What would this column be without letters from the seething
legions of readers who adore the Grandiose family? Certainly
the poorer. Reader, consider leaving your contribution here.
But first, a few questions, asked frequently:
How many of the letters on these pages are from Sir Charles's
readers, and how many are manufactured by his flunkies to create
the illusion of a vast and appreciative audience?
The servants of the Grandiose family fabricate fewer than
one of every twenty letters to the honourable baronet and his
family. If only they could say the same of his Christmas cards.
Even those letters from Mabel and Chatsy and distant Grandiose
friends and family members?
Especially Mabel and the infamous Chatsy and other
assorted hangers-on. If past associates of Sir Charles Grandiose
and members of his extended family choose to write on occasion,
we feel it is our duty to pass them on to the good sir with a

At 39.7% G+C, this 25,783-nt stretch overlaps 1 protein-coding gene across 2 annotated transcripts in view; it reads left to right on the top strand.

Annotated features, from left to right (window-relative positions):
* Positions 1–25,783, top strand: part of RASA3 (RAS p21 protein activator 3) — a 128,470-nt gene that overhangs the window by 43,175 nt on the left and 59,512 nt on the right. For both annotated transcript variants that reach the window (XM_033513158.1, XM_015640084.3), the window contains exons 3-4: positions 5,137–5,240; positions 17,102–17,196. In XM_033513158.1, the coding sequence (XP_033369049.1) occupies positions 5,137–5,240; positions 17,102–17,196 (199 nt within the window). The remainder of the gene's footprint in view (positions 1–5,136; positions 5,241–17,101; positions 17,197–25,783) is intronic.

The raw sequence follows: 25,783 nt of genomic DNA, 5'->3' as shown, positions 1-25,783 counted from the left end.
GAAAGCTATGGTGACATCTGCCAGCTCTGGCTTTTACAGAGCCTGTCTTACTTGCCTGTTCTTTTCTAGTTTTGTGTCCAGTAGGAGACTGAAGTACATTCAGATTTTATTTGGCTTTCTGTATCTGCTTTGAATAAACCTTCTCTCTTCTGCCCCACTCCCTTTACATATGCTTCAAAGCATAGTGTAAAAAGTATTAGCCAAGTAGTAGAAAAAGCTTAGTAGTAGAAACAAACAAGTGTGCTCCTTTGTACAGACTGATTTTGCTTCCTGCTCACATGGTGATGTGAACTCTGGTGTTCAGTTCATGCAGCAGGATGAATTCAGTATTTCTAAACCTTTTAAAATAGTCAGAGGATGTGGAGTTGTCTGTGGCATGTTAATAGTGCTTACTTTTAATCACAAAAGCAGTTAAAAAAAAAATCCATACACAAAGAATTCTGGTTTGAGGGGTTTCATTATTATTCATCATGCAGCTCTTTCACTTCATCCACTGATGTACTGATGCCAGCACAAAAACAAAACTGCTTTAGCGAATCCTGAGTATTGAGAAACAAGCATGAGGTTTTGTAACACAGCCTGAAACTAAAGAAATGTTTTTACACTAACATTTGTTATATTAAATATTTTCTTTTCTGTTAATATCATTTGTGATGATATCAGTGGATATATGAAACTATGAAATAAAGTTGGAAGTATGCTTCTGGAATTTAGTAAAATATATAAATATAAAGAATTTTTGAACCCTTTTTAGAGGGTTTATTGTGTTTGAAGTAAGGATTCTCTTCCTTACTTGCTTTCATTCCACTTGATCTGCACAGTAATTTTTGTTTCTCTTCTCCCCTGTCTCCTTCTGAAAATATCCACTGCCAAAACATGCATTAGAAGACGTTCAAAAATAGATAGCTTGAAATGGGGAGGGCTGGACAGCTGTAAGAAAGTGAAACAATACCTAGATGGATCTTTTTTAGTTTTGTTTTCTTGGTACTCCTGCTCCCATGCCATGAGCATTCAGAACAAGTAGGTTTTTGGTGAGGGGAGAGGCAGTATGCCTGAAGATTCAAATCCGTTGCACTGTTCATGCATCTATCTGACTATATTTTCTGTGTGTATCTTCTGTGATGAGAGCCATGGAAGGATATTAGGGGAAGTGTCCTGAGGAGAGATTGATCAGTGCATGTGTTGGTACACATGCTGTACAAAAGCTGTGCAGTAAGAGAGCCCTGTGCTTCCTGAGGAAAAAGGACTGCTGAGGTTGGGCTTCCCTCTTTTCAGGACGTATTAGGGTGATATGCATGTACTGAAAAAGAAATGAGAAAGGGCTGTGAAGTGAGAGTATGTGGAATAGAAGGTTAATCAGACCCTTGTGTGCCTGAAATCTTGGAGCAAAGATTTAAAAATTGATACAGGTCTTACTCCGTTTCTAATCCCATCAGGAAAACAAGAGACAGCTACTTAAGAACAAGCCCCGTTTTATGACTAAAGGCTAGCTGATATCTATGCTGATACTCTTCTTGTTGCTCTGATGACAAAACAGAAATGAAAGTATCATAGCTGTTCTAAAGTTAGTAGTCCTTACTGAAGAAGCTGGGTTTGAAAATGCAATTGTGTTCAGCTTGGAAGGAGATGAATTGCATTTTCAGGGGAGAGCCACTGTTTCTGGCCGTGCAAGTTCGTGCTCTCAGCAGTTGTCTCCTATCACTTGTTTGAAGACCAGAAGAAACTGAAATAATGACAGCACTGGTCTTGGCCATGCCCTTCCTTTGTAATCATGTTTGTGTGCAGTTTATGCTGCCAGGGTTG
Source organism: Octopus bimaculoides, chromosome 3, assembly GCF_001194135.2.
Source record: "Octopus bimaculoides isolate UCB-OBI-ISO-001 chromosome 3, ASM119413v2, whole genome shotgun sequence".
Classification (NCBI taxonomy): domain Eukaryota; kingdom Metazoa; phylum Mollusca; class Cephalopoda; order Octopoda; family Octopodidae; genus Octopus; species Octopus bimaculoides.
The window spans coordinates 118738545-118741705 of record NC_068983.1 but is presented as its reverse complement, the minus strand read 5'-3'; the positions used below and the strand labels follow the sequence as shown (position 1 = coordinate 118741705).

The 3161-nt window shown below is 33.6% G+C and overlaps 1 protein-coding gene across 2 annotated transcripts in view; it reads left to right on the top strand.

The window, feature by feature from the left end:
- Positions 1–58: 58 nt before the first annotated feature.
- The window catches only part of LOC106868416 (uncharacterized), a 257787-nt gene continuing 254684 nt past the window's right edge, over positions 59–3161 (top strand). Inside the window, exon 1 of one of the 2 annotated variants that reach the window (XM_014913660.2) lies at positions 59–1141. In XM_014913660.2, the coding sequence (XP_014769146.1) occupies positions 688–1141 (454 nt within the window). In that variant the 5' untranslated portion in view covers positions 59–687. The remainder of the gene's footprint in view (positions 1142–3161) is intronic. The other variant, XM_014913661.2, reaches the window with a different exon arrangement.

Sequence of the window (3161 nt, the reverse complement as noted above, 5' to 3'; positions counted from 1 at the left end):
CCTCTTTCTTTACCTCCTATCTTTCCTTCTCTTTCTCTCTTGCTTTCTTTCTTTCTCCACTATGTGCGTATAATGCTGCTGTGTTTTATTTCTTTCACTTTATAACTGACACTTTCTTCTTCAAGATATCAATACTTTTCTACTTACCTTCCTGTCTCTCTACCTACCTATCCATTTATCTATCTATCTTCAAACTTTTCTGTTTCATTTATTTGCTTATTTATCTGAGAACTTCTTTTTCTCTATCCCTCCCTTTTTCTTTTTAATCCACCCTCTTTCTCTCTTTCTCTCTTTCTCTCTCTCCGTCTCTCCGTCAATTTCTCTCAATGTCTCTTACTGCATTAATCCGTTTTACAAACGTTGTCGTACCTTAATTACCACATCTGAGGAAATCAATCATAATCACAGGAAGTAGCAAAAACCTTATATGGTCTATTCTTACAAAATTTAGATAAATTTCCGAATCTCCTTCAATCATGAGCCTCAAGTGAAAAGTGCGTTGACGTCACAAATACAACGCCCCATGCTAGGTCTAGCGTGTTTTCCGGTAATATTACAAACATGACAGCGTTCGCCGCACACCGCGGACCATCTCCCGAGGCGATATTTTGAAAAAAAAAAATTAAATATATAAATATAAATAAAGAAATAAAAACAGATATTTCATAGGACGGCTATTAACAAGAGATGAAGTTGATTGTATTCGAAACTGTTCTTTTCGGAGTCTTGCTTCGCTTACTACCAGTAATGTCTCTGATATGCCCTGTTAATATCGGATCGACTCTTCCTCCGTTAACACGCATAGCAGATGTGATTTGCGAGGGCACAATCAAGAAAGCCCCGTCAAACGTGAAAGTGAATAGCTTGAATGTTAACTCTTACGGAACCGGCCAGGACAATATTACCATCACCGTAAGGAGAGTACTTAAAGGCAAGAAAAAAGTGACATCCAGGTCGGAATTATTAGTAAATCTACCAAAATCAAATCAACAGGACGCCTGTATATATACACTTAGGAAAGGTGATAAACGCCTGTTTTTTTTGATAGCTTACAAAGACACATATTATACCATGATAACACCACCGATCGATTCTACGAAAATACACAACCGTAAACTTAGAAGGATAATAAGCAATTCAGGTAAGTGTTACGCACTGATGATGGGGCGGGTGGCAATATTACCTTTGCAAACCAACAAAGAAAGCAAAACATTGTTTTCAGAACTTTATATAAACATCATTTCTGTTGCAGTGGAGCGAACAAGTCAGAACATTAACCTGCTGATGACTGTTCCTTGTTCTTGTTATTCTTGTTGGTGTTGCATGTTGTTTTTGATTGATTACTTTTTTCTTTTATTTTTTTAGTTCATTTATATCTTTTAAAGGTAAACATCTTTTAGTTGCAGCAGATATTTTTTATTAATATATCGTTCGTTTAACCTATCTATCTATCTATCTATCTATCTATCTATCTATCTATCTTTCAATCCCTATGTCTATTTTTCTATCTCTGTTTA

discreet earmarking to denote 'top priority'.
If I write, what are the chances of my letter being included
in a column?
Quite, quite good. Most letters to the family are answered
within two to three weeks. Letters of extreme vulgarity will
probably be tossed for Lady Felicia's spaniels (Pippin and La
Fontaine) to worry to bits.
A quick browse through the library
should give you an idea of the sorts of letters the family enjoys.
I can't use forms. How can I address my mail to the baronet?
Sir Charles Grandiose may be mailed at the following address:
The Lady Felicia and young Penelope Windsor-Smythe receive
mail at the respective addresses: email@example.com
Sir Charles' idiot secretary, if he must be contacted to clear
up pesky 'typos' and such, receives mail at: firstname.lastname@example.org
Write to Sir Charles Grandiose
If you use the form below, all fields must be filled in. Your
identity will not be shared.
Nom de plume?
And your email address?
To whom do you wish to address your missive? (The usual
recipient is Sir Charles himself, although for more delicate
subjects, one may wish to write the Lady Felicia. Young Penelope
Windsor-Smythe, although she is usually attending to those duties
that befit she who is ninetieth in line for the throne, may also
respond, if asked politely and with clean nails.)
One may enter one's letter in the box below. Contrary to what
commoners say, penmanship does count.
In order that we might print the pesky things, all letters and their copyright become the property of Sir Charles' secretary. [Note from
Sir Charles Grandiose: And what a frightening concept that